Has your air conditioner started dripping water where it never did before? Finding puddles of water around your AC unit can be puzzling and concerning. But don't worry - with the right troubleshooting, you can likely resolve the issue. There are a number of common reasons an air conditioning system can start to leak water. Identifying the underlying cause is the first step to fixing the problem or knowing when to call in a professional.
A Clogged Condensate Drain Line Can Cause Water to Back Up
The condensate drain line carries water away from the evaporator coils and out of your home. Over time, it can become clogged with dirt, dust, mold and other debris. When the drain line is blocked, water can't properly drain and will start to back up. This can cause leaks inside your home around the air handler or other areas of the AC system.
Signs of a clogged condensate drain line include:
- Water pooling around the air handler or furnace
- Leaks along the drain line path
- Visible mold growth around drain line
- Musty odor coming from drain line area
If you notice these issues, try pouring a drain cleaner down the line to break up blockages. You can also use a stiff wire or small snake to loosen debris. Make sure any slip joints are tightened. If simple solutions don't work, call an HVAC technician to diagnose and clear the drain line fully. Allowing the issue to persist can lead to water damage or mold growth in the home.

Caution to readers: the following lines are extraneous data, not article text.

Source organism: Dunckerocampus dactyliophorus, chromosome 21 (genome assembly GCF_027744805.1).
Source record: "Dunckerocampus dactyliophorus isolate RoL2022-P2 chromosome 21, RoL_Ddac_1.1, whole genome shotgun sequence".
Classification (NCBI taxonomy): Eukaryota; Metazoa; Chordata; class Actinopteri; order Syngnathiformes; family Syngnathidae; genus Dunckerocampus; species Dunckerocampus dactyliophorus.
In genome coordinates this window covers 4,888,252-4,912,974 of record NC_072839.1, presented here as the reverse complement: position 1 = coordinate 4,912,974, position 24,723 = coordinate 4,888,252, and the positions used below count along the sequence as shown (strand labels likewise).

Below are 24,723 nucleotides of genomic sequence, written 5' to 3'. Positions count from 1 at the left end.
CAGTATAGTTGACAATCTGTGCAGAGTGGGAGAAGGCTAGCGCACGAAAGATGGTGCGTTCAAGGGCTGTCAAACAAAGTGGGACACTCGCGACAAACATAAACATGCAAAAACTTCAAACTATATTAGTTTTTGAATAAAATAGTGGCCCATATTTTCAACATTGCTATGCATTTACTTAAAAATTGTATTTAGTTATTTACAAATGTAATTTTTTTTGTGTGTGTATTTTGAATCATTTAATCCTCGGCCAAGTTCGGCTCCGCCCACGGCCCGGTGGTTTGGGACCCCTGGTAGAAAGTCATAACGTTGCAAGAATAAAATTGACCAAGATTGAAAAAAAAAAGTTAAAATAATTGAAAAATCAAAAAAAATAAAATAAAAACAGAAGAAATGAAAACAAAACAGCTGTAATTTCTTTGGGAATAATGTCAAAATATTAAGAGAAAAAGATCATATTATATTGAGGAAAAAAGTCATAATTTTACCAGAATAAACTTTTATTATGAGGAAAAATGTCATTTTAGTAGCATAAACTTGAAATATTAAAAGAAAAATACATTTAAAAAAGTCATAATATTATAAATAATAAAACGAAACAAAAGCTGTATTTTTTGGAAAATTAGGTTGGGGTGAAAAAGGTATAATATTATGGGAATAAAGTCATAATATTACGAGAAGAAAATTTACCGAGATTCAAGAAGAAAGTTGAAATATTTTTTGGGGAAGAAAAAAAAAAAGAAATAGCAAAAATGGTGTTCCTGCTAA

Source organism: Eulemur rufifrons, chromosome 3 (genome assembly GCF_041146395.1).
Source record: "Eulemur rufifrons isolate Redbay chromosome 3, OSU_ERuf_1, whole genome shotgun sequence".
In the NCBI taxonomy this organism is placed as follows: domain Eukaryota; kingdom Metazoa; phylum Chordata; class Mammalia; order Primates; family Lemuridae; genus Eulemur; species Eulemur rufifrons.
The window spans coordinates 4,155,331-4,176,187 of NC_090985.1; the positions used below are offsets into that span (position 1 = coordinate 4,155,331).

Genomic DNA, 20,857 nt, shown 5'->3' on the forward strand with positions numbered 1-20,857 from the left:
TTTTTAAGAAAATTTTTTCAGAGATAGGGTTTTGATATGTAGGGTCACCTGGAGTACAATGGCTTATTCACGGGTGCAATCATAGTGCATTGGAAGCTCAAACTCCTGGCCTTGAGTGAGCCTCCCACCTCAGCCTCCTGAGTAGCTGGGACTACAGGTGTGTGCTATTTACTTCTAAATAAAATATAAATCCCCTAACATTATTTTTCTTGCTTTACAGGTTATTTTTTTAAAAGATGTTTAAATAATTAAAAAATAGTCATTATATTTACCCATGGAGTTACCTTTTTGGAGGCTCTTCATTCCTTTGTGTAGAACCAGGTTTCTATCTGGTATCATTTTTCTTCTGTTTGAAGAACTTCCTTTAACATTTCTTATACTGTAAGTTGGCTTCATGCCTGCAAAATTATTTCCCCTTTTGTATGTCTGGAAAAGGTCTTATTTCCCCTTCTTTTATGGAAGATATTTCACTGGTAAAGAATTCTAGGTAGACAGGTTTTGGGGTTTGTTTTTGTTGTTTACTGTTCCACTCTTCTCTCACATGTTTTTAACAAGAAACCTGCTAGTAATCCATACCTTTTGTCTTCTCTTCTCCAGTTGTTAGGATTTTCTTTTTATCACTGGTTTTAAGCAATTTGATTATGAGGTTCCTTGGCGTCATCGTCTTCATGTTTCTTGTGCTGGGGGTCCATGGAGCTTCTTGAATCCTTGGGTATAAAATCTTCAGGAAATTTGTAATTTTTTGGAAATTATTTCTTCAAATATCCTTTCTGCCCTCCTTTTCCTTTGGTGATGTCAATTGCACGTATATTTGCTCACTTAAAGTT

A Frozen Evaporator Coil Can Cause the AC System to Leak
The evaporator coil is responsible for absorbing heat from the air as a key part of the air conditioning process. But if something causes the coil to freeze over, it can lead to water leaks. A frozen evaporator coil happens when the coil gets too cold due to problems like:
Faulty thermostat - If the thermostat malfunctions and under-reads the room temperature, it will signal the AC unit to keep pumping out excessively cold air. This over-cooling causes ice to build up on the coils.
Dirty air filter - A clogged, dirty air filter restricts proper airflow. This can cause the evaporator coil to freeze up.
Low refrigerant - Not having enough refrigerant can prevent the evaporator coil from getting sufficiently cold. The coil then starts to freeze over in an attempt to get colder.
Poor airflow - If airflow is obstructed due to a blocked vent or dirty blower fan, it can also lead the coil to freeze.
No matter what causes it, a frozen evaporator coil can't operate properly. As it tries to keep cooling, ice will melt and drip out water around the unit. Signs your coil may be frozen include:
- Reduced airflow from vents
- Unusual noises from the unit
- Water pooling below the coils
- Frost buildup on the coils
Try turning your AC off for 24 hours and letting the coil naturally thaw. You can also set the fan to ON to blow air over the coil. But if those tactics don't resolve it, call an HVAC pro to safely diagnose and fix the issue. A technician can check the refrigerant level, thermostat calibration, airflow and more to get your AC running right again.
A Leaky or Rusted Drain Pan Can Cause Water Drips
The drain pan is located under the evaporator coil to collect condensation produced during cooling. This water then flows out of the pan through the condensate drain line. But if the drain pan has any cracks, holes or rust spots, it can start to leak water inside the ductwork and home.
Some signs of a leaking drain pan are:
- Water dripping from the ductwork joints